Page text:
Warner Bros. Records / 14th Floor, March 2015.
Los Angeles: a city of contrasts. On one hand, a metropolis of aspirations, a place which offers the transient a tantalising glimpse of glamour and permanence. On the other, many dreams drift away, deserted within an urban personification of unfulfilled ambitions. It might not seem like the most obvious place around which to theme an album for a band rooted in Liverpool (albeit via Norway in the case of bassist Tord Øverland Knudsen, or onto London for frontman Matthew ‘Murph’ Murphy), but that’s precisely what The Wombats have done with their third set Glitterbug, a collection which follows their top five hit This Modern Glitch.
Completed by drummer Dan Haggis, The Wombats have a long association with Los Angeles. They’ve played in and around the city numerous times since the release of their debut A Guide To Love, Loss and Desperation, and even recorded their second album This Modern Glitch there too. For the band’s core songwriter Murph it also proved to be a fount of inspiration, which gradually mutated into a magnetic attraction.
“Along with Liverpool and London, Los Angeles is my favourite place in the world, but I used to hate it,” admits Murph. Part of the appeal was its versatility: the ability to experience “the opulence and anxiety” of the city or the rejuvenating qualities of the easily accessible countryside that lies just outside its borders.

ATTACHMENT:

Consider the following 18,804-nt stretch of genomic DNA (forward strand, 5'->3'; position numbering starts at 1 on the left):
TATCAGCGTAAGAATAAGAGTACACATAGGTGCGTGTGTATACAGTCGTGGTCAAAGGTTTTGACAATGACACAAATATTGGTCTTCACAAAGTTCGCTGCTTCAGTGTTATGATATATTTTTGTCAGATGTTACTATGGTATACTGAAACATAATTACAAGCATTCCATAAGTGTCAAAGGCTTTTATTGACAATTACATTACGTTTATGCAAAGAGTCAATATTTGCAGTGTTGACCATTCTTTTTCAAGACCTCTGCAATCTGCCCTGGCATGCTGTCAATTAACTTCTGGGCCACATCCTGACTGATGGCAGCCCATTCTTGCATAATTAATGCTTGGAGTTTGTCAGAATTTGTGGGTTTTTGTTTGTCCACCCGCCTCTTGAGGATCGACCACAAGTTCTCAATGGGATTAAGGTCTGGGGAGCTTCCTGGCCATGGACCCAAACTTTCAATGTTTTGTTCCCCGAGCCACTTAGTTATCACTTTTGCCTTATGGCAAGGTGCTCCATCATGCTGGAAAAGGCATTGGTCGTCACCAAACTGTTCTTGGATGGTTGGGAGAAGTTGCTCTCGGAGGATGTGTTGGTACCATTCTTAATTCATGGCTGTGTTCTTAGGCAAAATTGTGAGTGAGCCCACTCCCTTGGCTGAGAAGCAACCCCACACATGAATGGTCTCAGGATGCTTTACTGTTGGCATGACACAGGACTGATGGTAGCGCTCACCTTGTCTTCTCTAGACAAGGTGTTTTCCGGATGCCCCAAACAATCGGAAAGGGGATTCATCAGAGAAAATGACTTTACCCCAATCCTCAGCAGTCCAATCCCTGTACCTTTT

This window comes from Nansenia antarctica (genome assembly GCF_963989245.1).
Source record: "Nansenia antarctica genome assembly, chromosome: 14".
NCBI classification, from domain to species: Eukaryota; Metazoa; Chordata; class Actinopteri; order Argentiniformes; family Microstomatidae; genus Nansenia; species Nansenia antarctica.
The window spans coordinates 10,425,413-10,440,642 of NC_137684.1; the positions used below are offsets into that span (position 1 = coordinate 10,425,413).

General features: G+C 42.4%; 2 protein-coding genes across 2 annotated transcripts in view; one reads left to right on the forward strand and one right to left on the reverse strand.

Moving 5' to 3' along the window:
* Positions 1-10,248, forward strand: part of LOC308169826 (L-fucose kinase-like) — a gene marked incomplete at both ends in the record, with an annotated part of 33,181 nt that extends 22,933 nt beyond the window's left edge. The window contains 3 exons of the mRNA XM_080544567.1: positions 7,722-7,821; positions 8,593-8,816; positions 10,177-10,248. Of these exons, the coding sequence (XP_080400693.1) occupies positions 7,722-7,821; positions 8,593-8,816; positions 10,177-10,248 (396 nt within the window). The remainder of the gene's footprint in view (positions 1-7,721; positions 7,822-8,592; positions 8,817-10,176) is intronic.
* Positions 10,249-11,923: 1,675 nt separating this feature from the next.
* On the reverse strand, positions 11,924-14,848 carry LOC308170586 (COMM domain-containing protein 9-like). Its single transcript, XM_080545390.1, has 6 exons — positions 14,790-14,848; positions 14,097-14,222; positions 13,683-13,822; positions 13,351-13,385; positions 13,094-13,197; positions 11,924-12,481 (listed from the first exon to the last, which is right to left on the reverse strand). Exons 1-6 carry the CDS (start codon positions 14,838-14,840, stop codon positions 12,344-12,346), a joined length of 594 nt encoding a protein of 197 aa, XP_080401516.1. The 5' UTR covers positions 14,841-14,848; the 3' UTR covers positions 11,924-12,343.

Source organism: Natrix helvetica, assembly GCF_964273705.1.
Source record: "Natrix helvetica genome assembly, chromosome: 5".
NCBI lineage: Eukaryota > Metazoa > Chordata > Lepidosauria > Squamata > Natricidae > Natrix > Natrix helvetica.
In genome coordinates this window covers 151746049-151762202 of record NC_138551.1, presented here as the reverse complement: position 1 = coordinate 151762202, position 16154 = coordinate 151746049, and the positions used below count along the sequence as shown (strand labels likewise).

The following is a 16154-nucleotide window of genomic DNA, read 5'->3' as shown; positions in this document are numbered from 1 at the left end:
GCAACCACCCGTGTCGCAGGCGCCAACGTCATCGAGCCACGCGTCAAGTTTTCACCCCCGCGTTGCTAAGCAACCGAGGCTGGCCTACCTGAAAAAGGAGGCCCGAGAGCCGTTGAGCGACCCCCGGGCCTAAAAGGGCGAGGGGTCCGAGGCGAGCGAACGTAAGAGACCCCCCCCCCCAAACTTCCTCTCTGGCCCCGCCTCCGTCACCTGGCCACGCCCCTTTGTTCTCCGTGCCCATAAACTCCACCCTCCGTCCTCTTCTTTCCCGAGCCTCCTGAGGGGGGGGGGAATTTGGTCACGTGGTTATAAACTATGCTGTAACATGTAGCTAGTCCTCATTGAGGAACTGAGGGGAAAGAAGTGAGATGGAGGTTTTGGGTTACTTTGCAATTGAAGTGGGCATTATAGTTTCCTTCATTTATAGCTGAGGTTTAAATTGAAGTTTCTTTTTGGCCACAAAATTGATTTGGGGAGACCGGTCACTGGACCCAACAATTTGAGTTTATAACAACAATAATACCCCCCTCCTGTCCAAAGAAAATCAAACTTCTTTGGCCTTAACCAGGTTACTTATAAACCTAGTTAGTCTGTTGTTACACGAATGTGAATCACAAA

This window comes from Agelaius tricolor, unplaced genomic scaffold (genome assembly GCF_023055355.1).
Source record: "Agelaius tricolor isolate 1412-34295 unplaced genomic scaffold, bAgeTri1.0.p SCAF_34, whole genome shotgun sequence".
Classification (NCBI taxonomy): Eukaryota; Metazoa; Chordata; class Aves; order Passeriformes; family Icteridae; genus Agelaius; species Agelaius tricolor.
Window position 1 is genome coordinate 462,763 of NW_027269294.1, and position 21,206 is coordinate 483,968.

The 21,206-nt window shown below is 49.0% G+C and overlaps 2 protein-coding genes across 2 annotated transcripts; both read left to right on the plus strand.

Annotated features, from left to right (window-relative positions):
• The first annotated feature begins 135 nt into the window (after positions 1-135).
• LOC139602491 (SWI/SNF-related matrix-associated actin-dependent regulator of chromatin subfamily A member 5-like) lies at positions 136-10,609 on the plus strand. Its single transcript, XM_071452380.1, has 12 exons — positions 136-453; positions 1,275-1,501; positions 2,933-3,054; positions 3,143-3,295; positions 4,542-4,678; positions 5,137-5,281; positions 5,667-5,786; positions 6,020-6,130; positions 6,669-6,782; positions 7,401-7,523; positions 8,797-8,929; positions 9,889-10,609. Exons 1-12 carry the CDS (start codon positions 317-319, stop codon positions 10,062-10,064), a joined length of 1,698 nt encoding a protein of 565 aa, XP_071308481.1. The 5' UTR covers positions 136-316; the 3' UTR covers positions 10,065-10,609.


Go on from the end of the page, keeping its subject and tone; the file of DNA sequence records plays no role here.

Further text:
As the process of working on a new album drifted over the horizon, Murph’s internal dialogue took on a questioning tone, notably: what was it that inspired him to write in the first place? He soon realised that his greatest strength was writing about both the romance and the failings of modern relationships. The first new song, Isabelle, placed those issues within the realm of a seductive new location.
“That was based on an idea of going through tumultuous times with a fictional woman from L.A.,” he explains. “That became the main inspiration for most of the songs, this false world that I’d created for myself. As time progressed, I’d go to L.A. more and more, and the idea kept on building. The album’s about the envy and the struggle and the pretence and the worry and the fear that L.A. – and every major city in the world – encompasses.”
Instrumentally, most of the songs took one of two directions: back in Liverpool, Tord and Dan’s rush of creativity would result in them delivering backing tracks as a foundation for Murph to then build upon in L.A. or London; alternatively Murph would develop the essence of a song on guitar or piano for the band to collectively flesh out – a process that had served them so well in the past. The slick Eighties synth grooves of Headspace, for example, originated as an initial idea from Tord before Murph expanded it into one of the album’s strongest moments: “I wanted that whole song to feel like you were driving a Cadillac, coming down or hungover. Like an antidote to The Boys of Summer.”
In January 2014, approximately halfway through the writing process, events conspired to curve full-circle from fiction into fact when Murph started dating a seemingly unattainable woman from the city. It was, he admits almost gleefully, a decidedly creepy coincidence. And so imaginary stories evolved into real life concerns: the fading embers of his relationship back in London and the challenges of maintaining a long distance relationship.